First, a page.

DETROIT: Pat Morrissey will step into the role of director of communications strategy and news relations at General Motors on September 2.
Reporting to Randy Arickx, executive director of financial comms and IR, Morrissey will oversee GM’s corporate media relations. He will act as company spokesman and be responsible for GM’s broadcast, social media, and public-policy communications, according to Terry Rhadigan, executive director of product and technology communications at GM.
Morrissey will take on the position as Greg Martin, who is currently responsible for those duties as executive director of communications strategy and news operations, moves into a new role at the company as executive director of global public policy. Martin will report to Bob Ferguson, SVP of global public policy, in the new role.
"[Morrissey’s] new role will be very similar to the scope of the job [Martin] currently has," said Rhadigan.
Morrissey currently reports to Rhadigan as GM’s director of product and brand communications, a position he has held for five years. In the role, he has led the product and brand team through product launches, helped to tell the GM product and corporate story, and served in key positions during GM’s bankruptcy and ignition-switch recall crisis response.
Rhadigan said GM has not yet determined if it will replace Morrissey as director of product and brand communications. Rhadigan will take on that role’s duties in the interim.
Morrissey joined GM in 1986 and has served in various comms leadership positions since, including director of communications for Latin America, Africa, and the Middle East, according to his LinkedIn profile.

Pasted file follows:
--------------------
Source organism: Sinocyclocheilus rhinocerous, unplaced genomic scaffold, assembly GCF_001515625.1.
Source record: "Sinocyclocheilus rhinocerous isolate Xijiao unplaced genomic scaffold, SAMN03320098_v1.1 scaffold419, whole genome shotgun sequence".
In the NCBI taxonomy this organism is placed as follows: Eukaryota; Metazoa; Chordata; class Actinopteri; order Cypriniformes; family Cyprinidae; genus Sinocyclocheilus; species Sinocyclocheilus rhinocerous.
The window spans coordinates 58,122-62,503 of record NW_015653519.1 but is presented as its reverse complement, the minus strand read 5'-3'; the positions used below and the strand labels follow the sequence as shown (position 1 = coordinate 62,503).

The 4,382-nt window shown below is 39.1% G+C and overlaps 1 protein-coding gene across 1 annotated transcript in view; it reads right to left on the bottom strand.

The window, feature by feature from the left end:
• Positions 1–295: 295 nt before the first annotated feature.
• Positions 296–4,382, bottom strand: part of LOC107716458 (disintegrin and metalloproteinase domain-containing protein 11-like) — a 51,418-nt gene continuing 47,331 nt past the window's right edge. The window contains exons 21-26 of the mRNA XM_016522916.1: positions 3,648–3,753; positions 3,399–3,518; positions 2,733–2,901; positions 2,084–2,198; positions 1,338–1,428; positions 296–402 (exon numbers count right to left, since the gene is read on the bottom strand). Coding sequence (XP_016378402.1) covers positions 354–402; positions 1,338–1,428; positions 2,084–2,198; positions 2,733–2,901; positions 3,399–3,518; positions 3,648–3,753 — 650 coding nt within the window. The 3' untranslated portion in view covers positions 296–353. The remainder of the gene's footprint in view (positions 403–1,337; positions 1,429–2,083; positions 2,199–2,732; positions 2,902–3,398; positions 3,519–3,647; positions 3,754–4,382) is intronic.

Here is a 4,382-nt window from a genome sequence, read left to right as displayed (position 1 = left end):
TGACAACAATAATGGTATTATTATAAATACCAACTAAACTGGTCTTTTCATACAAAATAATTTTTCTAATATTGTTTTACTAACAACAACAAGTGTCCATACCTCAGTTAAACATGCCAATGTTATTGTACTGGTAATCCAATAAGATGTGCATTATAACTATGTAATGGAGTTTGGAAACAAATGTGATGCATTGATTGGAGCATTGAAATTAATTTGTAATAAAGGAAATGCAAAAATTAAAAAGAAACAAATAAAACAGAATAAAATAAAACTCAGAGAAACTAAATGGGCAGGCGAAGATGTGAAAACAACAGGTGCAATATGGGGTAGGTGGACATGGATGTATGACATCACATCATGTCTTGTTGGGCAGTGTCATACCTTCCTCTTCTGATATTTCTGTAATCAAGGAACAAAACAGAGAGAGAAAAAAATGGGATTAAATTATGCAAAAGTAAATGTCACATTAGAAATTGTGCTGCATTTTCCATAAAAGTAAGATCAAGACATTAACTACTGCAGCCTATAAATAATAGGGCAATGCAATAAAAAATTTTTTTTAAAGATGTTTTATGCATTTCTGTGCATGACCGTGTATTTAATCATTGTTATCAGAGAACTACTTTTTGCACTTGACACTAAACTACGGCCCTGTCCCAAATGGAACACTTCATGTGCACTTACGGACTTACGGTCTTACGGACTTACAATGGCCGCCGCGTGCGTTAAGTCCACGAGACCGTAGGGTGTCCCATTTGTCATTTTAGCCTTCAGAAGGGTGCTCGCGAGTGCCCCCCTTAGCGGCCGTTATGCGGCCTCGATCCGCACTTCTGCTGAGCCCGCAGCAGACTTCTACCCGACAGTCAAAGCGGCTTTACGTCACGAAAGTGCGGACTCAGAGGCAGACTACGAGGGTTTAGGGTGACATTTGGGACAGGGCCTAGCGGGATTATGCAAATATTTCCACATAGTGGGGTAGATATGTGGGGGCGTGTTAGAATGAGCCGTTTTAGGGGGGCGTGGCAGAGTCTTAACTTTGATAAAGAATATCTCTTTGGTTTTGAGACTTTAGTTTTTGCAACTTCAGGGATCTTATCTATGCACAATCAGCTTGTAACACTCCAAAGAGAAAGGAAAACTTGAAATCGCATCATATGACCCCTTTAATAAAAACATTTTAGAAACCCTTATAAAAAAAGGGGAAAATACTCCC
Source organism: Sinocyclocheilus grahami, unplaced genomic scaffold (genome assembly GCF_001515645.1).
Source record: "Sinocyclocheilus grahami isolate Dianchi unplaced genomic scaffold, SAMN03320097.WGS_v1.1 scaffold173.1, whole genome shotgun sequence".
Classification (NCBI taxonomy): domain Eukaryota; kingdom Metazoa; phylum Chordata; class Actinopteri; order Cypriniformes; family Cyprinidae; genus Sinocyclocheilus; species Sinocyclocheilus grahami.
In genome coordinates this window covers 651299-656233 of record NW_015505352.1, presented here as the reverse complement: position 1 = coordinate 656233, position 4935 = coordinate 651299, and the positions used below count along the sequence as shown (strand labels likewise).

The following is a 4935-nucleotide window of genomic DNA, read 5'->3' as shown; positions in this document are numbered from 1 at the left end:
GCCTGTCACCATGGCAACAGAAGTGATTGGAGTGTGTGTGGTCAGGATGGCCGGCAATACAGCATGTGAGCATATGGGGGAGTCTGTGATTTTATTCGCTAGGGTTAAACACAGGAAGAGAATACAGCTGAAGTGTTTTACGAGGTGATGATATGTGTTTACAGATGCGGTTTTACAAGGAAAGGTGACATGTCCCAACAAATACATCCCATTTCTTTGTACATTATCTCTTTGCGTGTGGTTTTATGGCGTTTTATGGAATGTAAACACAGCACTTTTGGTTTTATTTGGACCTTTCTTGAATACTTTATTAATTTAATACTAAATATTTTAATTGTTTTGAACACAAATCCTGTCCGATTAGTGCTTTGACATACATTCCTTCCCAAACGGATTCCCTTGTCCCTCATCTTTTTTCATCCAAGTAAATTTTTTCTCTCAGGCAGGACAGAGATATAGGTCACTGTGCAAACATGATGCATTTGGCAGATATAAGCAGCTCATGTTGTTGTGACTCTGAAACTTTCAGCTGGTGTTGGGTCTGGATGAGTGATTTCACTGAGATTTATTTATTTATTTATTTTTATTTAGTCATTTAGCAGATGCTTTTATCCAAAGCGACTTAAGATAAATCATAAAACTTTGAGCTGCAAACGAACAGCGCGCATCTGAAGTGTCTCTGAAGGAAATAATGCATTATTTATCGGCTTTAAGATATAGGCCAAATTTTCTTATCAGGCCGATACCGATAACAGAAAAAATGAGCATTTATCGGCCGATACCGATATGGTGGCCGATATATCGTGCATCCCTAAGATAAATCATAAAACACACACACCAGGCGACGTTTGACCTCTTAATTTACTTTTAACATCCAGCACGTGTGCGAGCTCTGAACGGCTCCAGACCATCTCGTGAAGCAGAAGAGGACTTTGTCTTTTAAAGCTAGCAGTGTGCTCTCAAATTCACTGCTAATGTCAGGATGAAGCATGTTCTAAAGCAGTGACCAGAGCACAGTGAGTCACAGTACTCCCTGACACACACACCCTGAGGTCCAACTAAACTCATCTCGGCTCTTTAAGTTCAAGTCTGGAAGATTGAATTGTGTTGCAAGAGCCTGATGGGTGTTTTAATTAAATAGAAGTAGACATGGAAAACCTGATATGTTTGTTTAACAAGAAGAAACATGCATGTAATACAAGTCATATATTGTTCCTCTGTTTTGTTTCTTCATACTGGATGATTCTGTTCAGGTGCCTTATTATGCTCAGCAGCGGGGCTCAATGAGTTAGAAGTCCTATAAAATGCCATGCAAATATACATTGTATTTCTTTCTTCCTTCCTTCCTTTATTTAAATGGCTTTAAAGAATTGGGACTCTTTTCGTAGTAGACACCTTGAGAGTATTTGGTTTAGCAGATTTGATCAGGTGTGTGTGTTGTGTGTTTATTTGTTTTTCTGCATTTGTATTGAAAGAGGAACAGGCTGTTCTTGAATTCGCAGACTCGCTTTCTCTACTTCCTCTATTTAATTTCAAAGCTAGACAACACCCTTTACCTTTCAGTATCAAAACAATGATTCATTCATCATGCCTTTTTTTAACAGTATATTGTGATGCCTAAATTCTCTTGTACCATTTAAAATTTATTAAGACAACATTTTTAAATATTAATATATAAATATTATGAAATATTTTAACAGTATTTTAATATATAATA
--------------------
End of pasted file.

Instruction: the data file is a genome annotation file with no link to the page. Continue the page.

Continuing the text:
Morrissey was not immediately available for comment.
GM has made a number of communications personnel moves this year. Last month, Ferguson was tapped as SVP of global public policy, succeeding Selim Bingol, who had the title of SVP of global comms and public policy.
Tony Cervone took on the global comms portion of Bingol’s responsibilities as SVP of global communications in May. Earlier that month, GM retained former PR leader Steve Harris to serve as its chief spokesperson for a limited time, focusing on the company’s response to faulty ignition switches in its Chevrolet Cobalt model, which has been linked to 13 deaths.
In April, GM brought on former Clinton White House crisis comms specialist Jeff Eller, who left his role as EVP and co-chair of Hill+Knowlton Strategies' global crisis practice in March to support GM with its response to the crisis.
The automaker also retained Washington-based lawyer Kenneth Feinberg in March to explore compensation for families of accident victims.